Inculcating the joy of reading


Inculcating the joy of reading

Children have fewer incentives to read today as we are providing them with a lot of gadgets and gizmos which entertain them passively. As parents we have a big role to play in motivating children to read, says  Mary Chelladurai.

“There is more treasure in books than in all the pirates’ loot in Treasure Island. Best of all, you can enjoy these riches every day” – Walt Disney.
Listen to this four year old toddler screech “No! I don’t want you to read to me!”  The parent may think that their four year old will never like to read for s/he does not enjoy being read to.

They feel that this is an early trait showing that the child will be a poor learner all his or her life’. Often parents of young children find it a big challenge to introduce the joy of reading or the joy of being read too, to their children, many wonder why can’t my child, who is four, sit still when I’m trying to read to him.  

Remember your little one can refuse because the choice of the story or the book is not what s/he likes. Or s/he does not understand all the words or the story chosen is of little interest.  It is wise to find out the underlying reason for the child’s refusal, address this and the child will begin to invite you to read more often.  Often we hear little older children say they don’t have time to read anything other than schoolbooks. These are the same children who clock around 12 to 18 hours of TV every week, and are unable to find 20 minutes a day to read.

 Looking at all this I would like to say that in today’s urban environment, children have fewer incentives to read as we are packing our children with a lot of media gizmos which entertain them passively. So, as parents we have a big role to play in motivating children to read. Reading is the first step towards learning. The more a child is read to, the more the child gets interested in listening, learning and concentrating in later years.  This will enable a child to perform well at school, and prepare them for subsequent career. 

It is interesting  to note that many studies have shown that foetuses can recognize their mother's voice from the womb, so reading  can start from the womb itself, you can actually make reading aloud a habit while you're still pregnant. Once the baby arrives, you could start reading to your newborn, though the babe won’t understand your words, but hearing your voice stimulates an interest in sounds and helps to develop listening and concentration skills.

These skills are a pre-requisite for good academic performance in later years. 

* Reading enhances vocabulary: Children during toddlerhood are hungry for words.  Read a lot to them and this is a good time to feed them with words through reading aloud to them. Increase the child’s vocabulary by talking and reading. Let your interactions not stop with baby-talk.  It is normally expected that at two/two and a half years, a young child’s vocabulary is probably two to three hundred words. By five years of age, a child can have thousands and number of thousands. This entirely depends on your reading and talking to your child. By equipping a toddler with enough words can indeed spleen the temper tantrums down.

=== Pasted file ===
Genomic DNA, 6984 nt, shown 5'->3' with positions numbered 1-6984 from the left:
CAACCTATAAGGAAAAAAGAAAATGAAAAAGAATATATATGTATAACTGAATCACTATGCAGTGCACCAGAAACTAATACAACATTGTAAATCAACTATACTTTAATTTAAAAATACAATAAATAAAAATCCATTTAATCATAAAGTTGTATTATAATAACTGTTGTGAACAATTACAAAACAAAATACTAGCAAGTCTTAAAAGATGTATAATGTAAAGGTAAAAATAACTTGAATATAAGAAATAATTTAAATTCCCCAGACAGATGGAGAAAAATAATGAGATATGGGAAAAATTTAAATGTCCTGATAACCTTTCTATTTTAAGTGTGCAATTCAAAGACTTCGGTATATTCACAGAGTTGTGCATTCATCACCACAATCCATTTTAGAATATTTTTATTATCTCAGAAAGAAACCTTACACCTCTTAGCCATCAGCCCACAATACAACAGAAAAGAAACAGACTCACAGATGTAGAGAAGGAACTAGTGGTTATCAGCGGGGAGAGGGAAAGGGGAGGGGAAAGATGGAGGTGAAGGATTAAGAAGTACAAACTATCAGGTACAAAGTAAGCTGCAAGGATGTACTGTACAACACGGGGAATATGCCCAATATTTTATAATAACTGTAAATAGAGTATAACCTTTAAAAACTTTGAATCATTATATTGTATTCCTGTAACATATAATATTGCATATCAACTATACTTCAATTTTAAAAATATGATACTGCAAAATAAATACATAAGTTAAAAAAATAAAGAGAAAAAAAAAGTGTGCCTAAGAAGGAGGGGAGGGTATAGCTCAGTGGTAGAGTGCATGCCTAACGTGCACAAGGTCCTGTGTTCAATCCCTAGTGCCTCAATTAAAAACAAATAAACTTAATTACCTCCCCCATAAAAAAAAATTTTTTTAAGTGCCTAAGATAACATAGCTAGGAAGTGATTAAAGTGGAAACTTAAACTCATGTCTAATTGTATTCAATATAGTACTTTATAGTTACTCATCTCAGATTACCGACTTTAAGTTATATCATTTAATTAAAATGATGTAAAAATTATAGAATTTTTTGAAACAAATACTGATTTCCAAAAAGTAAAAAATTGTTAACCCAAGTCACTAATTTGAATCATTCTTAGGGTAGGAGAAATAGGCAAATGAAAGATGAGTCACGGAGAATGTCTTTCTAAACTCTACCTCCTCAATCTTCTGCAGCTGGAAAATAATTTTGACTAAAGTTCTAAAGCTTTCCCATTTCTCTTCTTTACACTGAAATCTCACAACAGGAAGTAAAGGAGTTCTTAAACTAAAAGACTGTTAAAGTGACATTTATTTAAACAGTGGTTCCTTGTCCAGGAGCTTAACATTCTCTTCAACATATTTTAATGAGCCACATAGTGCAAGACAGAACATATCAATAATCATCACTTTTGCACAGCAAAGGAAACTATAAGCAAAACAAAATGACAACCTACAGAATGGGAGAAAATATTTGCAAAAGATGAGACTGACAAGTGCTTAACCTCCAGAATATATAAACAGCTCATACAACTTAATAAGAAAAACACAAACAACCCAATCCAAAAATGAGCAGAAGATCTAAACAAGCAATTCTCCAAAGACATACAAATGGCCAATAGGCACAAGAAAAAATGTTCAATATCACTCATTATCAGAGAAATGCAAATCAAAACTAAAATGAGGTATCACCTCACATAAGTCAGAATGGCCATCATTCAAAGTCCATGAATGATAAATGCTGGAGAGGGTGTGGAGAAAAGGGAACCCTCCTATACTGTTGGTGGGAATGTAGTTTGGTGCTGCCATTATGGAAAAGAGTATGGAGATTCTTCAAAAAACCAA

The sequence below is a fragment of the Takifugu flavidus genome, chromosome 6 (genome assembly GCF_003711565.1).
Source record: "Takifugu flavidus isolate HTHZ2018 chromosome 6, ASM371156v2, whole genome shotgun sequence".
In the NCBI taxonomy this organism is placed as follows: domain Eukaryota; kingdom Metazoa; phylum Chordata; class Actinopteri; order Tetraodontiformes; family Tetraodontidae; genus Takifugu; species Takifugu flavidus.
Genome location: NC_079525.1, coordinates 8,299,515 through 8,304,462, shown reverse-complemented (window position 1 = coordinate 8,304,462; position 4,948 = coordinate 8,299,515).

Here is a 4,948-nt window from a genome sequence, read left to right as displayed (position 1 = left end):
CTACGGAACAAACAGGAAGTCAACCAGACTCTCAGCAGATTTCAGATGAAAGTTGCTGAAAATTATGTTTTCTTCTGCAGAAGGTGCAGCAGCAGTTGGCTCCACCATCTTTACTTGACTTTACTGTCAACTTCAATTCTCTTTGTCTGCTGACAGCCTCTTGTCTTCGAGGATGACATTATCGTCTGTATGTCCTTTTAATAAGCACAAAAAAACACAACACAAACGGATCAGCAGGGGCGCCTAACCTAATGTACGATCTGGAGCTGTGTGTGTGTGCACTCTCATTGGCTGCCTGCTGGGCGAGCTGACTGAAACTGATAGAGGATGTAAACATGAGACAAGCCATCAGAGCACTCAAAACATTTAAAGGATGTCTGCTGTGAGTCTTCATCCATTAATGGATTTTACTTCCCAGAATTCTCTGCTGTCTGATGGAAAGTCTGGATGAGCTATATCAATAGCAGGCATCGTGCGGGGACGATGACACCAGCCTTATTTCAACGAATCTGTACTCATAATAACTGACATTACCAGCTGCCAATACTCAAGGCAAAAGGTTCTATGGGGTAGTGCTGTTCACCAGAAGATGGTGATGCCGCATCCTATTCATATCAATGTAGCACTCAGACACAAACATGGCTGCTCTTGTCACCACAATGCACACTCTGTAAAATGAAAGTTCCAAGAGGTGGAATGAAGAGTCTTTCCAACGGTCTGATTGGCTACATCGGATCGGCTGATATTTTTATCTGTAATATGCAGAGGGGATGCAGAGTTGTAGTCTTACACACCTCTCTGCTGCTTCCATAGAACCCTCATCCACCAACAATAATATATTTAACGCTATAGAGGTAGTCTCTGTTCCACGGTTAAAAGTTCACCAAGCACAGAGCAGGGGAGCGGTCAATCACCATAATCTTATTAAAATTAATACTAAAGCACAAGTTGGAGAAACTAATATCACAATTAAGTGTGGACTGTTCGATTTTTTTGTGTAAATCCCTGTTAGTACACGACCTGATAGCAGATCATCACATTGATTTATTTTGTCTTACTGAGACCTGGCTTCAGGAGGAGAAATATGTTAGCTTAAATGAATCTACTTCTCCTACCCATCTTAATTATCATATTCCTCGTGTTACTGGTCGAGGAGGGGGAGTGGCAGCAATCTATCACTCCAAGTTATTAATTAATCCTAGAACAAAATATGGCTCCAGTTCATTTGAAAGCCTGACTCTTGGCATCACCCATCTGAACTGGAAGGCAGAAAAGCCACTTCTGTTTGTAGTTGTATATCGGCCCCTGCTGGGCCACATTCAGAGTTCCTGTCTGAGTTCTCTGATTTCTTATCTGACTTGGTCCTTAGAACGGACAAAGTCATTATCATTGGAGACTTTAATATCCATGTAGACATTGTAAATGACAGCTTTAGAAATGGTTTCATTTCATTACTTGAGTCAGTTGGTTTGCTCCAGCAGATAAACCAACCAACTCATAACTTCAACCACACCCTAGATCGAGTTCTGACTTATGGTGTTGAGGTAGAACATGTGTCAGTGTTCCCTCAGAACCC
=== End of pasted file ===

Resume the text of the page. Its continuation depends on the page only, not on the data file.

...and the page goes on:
* Introduce good books at an early age:  We as a country have a rich tradition of storytelling, especially grandparents lull children to sleep with their long drawn stories, Encourage this, as this will help children to build large vocabulary, this will act as a pre-requisite for language and literacy development.

* Make reading into a bonding time:  No matter what your baby's age is, reading together is a great opportunity for cuddling and bonding.  This will soak up the physical and emotional warmth of reading. Children will look forward for these precious moments, the security of being curled up, safe in parent’s arms, as they read them a favourite book.  The child will experience the positive stimulation for reading; it will also develop the love for reading and acquire the tools required for reading i.e. language and concentration. 

* Create a cosy place for reading:  Ideally invest in a big comfy chair, where you both can fit cosily but comfortably. This will be like a return 'to the womb' where the child is physically close to you. When close, they feel the warmth, the safety and feel loved. This is what reading is all about basically associating positive feelings. Something a child wants to return to - again and again. Make bed-times, story times and bonding times.

n Be a good role model: Let your child see you reading rather than watching a TV serial.  The more you read by yourself the more the child will also want to get engrossed turning the pages of a book, and at times coming with an open page and requesting you to read. It is good to suggest reading when your child wants to be entertained.  Kindly avoid making TV an entertainer and a baby sitter.

* Make special time for reading: Make reading a routine and make a definite time to read every day. It is not encouraging for a child of five to be given a book and told to ‘read’. Remember, learning to read can be compared to learning to cycle- a child does this in a slow pace and one day rides and never forgets this for a lifetime.

* Let the child select the book: Make allowance for your child to decide which book she wants to read or read too.  As years roll by, you have to keep a watch on whether your child is reading material that is age appropriate.

Keep an undisturbed time for reading:  Read softly and gently, let this hour of reading be peaceful and rejuvenating for you as well, do not make this as another mundane routine; children can easily sense the tone of your voice.  Use this time to wind down from a busy day for you and the child.  When children want you to read the same story repeatedly do not get annoyed, repetition is the way of the toddlers.  

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